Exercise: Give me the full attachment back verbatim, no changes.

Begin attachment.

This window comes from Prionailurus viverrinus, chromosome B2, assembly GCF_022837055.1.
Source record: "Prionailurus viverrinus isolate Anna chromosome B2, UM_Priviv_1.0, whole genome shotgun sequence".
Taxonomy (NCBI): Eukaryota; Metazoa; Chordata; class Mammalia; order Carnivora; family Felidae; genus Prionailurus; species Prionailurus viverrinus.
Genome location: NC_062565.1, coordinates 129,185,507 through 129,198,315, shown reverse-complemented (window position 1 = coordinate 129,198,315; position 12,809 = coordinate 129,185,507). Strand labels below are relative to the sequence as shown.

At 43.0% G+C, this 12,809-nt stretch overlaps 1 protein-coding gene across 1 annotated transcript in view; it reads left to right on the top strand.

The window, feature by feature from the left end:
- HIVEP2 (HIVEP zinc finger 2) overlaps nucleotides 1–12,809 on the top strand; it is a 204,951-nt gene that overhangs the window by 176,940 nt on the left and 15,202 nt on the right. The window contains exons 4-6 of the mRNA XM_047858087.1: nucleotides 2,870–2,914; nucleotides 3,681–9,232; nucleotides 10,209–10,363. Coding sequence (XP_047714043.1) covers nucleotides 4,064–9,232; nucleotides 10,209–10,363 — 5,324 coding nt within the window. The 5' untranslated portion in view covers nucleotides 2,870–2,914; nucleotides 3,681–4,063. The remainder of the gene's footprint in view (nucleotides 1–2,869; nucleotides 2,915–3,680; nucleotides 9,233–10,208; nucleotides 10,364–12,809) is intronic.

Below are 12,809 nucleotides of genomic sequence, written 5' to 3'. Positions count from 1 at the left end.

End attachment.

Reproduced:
This window comes from Prionailurus viverrinus, chromosome B2, assembly GCF_022837055.1.
Source record: "Prionailurus viverrinus isolate Anna chromosome B2, UM_Priviv_1.0, whole genome shotgun sequence".
Taxonomy (NCBI): Eukaryota; Metazoa; Chordata; class Mammalia; order Carnivora; family Felidae; genus Prionailurus; species Prionailurus viverrinus.
Genome location: NC_062565.1, coordinates 129,185,507 through 129,198,315, shown reverse-complemented (window position 1 = coordinate 129,198,315; position 12,809 = coordinate 129,185,507). Strand labels below are relative to the sequence as shown.

At 43.0% G+C, this 12,809-nt stretch overlaps 1 protein-coding gene across 1 annotated transcript in view; it reads left to right on the top strand.

The window, feature by feature from the left end:
- HIVEP2 (HIVEP zinc finger 2) overlaps nucleotides 1–12,809 on the top strand; it is a 204,951-nt gene that overhangs the window by 176,940 nt on the left and 15,202 nt on the right. The window contains exons 4-6 of the mRNA XM_047858087.1: nucleotides 2,870–2,914; nucleotides 3,681–9,232; nucleotides 10,209–10,363. Coding sequence (XP_047714043.1) covers nucleotides 4,064–9,232; nucleotides 10,209–10,363 — 5,324 coding nt within the window. The 5' untranslated portion in view covers nucleotides 2,870–2,914; nucleotides 3,681–4,063. The remainder of the gene's footprint in view (nucleotides 1–2,869; nucleotides 2,915–3,680; nucleotides 9,233–10,208; nucleotides 10,364–12,809) is intronic.

Below are 12,809 nucleotides of genomic sequence, written 5' to 3'. Positions count from 1 at the left end.